As a mother of children whose dad walked out on all of us I over-related to the characters in the film “Extremely Loud and Incredibly Close”. You might be wondering what I related to. Well, my friends and I often joke about which is better, ‘dead or divorced’? This refers to the sudden disappearance of a family member. (Yes, we can indulge in very dark humor at times.) My friends who have had their spouses die and my divorced friends all have agreed that if the divorce is because of a complete ‘walk out’ then dead is better. Either way the parent has ‘disappeared’ and the pain of that loss usually takes a lifetime to deal with for the affected kids.
If the parent dies the kids can remember the good things, fantasize about the ‘perfect’ parent, believe they were loved. If the parent walks out the kids can remember the rejection, fantasize about the enormous ass of a parent, believe they did not matter much. Which would you choose for your child?
Of course, none of those things, under either scenario, may be true. But these scenarios are where the pain of loss resulting from a disappearing parent often lead. Unless, of course, you are the unfortunate parent who simply gets the wrath of all the child anger and the death or divorce is declared to be “your fault”. In which case you might wish you were dead or could walk out.
You might say, “What about ‘people change’ and ‘time heals’?”. Well, people don’t change in real life as much as they do in the movies. And although it’s been known to happen I’d rather the giant monkey wrenches of pain that periodically get thrown in front of my children stop. Then I could stop attempting to clean up the ever-increasing pile of debris left from the damage of those monkey wrenches while we await supposed impending ‘CHANGE’. Time may heal but the number of scars left can certainly cause a disfigurement.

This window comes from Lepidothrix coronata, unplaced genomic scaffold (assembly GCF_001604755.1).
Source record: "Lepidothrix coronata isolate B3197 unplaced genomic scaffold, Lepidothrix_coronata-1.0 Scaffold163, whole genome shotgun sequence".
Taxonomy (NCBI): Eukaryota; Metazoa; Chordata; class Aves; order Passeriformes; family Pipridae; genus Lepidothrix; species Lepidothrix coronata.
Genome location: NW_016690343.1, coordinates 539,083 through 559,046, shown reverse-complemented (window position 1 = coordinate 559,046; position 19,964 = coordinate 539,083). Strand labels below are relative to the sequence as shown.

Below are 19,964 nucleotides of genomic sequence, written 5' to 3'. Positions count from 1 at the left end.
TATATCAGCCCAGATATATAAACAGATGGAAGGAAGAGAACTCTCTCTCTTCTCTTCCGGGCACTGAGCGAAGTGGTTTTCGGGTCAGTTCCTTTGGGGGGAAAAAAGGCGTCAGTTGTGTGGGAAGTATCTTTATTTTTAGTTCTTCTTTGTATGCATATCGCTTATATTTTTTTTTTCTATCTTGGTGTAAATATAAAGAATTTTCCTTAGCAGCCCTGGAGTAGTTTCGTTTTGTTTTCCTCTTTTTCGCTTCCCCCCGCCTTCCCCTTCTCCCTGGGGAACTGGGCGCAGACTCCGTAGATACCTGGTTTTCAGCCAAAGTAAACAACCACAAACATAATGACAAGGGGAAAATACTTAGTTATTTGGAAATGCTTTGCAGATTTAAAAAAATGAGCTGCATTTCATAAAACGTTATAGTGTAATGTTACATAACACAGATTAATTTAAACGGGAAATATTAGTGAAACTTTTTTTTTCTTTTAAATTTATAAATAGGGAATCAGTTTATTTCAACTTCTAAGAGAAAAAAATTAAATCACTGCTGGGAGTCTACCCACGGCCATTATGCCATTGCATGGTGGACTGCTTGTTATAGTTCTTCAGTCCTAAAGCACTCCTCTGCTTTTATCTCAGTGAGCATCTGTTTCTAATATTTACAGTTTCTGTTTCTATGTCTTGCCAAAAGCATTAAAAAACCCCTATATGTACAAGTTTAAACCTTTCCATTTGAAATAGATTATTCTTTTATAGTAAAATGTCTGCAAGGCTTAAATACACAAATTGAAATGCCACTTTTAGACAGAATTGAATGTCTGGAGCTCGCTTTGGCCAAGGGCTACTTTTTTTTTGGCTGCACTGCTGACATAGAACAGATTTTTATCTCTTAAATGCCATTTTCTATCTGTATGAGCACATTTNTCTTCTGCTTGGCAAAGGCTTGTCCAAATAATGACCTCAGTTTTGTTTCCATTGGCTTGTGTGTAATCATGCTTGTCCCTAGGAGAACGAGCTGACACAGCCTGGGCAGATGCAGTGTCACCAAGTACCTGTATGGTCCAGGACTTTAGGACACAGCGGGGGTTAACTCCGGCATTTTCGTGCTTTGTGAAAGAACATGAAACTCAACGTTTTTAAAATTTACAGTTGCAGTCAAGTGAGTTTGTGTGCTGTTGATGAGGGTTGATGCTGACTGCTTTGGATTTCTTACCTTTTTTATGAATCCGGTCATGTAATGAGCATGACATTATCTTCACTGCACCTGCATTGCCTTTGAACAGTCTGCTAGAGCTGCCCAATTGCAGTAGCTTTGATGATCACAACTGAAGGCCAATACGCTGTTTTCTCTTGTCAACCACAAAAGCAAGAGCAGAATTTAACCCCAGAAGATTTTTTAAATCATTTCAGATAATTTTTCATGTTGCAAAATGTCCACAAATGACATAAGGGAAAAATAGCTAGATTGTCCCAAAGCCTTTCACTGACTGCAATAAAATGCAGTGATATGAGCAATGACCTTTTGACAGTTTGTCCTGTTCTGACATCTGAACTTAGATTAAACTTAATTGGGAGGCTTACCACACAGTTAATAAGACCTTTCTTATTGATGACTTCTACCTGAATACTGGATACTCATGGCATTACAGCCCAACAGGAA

Oh! And then there is the ever-so-helpful “What doesn’t kill you makes you stronger.” Admittedly, we hang our hats on this one when things look particularly dire. But who really needs to be that strong? I’m thinking we are all OK with the above average, run-of-the-mill strength that keeps us independent and fighting. I really don’t need to rule the world. Let’s save that kind of strength for the person who wants to rule the world. Please?
But we don’t get to choose ‘dead or divorced’. We don’t even get to choose to have neither. We get what we get. And then we watch a movie to remind us that either way the pain of loss that we try so hard to protect our children from is just not avoidable. If we support each other and clean up the debris along the way we all get a little bit stronger.